Kevin Sturton

... Kafka's stories are cinematic; the images Kafka creates in the mind stay with you. Though the word "kafkaesque" is often used to describe unyielding bureaucracy and the powerlessness of the individual against the state, Kafka's stories deal mostly with maladjusted, fragile men who seem to bring misfortune upon themselves despite their attempts to fit into the world around them. Kafka is also a great comic writer: his work can be tragic, but it is never without humour. A number of films have been adapted from his work, while others have used the author's own life as inspiration. ...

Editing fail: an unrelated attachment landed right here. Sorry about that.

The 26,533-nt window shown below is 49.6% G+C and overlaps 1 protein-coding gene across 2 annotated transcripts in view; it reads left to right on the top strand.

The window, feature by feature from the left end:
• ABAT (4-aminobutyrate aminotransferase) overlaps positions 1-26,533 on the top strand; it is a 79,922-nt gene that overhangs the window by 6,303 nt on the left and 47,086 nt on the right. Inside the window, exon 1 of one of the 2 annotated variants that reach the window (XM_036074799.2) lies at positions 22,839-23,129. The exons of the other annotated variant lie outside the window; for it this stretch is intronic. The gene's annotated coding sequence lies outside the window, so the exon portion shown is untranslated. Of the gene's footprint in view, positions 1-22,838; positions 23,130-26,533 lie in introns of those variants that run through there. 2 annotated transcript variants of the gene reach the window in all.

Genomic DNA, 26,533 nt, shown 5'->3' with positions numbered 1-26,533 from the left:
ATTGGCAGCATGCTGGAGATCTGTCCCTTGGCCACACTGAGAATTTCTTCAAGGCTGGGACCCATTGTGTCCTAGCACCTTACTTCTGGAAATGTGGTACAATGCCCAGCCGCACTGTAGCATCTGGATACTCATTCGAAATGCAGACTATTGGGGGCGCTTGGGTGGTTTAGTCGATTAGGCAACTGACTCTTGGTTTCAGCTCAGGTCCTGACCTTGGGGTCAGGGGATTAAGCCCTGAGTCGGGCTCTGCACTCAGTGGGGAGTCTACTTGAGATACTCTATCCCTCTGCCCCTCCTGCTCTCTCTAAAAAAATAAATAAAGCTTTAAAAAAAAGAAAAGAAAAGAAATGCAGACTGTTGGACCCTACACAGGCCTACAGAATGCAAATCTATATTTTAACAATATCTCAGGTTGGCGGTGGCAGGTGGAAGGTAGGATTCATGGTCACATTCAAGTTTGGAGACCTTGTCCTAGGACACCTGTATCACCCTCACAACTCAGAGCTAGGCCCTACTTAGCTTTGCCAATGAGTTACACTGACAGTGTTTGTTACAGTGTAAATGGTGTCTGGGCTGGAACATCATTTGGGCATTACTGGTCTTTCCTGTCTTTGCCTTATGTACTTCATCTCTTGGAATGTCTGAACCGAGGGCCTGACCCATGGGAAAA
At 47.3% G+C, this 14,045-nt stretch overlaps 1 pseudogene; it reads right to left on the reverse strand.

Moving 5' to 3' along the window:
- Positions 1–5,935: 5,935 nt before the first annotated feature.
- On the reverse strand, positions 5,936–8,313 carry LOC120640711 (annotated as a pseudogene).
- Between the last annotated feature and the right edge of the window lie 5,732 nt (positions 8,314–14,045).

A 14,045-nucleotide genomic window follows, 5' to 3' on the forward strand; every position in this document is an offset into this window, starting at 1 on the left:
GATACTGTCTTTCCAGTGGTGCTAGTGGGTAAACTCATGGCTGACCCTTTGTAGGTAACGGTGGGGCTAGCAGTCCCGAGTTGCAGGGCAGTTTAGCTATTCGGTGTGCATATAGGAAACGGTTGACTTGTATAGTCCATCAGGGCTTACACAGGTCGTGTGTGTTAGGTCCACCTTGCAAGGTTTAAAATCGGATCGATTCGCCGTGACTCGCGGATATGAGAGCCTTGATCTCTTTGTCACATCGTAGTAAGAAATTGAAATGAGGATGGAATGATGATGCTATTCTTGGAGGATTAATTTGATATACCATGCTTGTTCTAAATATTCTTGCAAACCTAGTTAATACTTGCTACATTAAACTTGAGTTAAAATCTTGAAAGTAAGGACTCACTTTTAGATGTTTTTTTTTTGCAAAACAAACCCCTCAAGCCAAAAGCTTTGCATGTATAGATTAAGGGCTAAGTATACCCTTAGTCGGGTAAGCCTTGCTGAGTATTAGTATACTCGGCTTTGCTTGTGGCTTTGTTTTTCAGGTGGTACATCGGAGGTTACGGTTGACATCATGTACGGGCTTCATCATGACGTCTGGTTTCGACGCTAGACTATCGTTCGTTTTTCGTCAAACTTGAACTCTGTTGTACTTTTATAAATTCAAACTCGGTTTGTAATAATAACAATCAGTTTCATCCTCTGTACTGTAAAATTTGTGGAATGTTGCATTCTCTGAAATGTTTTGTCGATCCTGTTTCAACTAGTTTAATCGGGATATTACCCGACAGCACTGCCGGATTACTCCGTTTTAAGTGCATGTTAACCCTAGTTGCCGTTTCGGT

The Metamorphosis (Valery Fokin, 2001)

Though Kafka's work is almost synonymous with the absurd bureaucracy of the Communist regime, he is not well known in Russia. No surprises there, as the Communists banned his work. Russian director Valery Fokin puts together a fine production of The Metamorphosis, yet it has one glaring flaw. Neil Jordan once wrote about the difficulty of adapting The Metamorphosis: how do you show the protagonist Gregor Samsa was once human? Fokin tries to solve this by having the actor Yevgeny Mironov pretend to be an insect, but this does not work. Gregor must become something other, a physical transformation needs to take place for the story to work properly.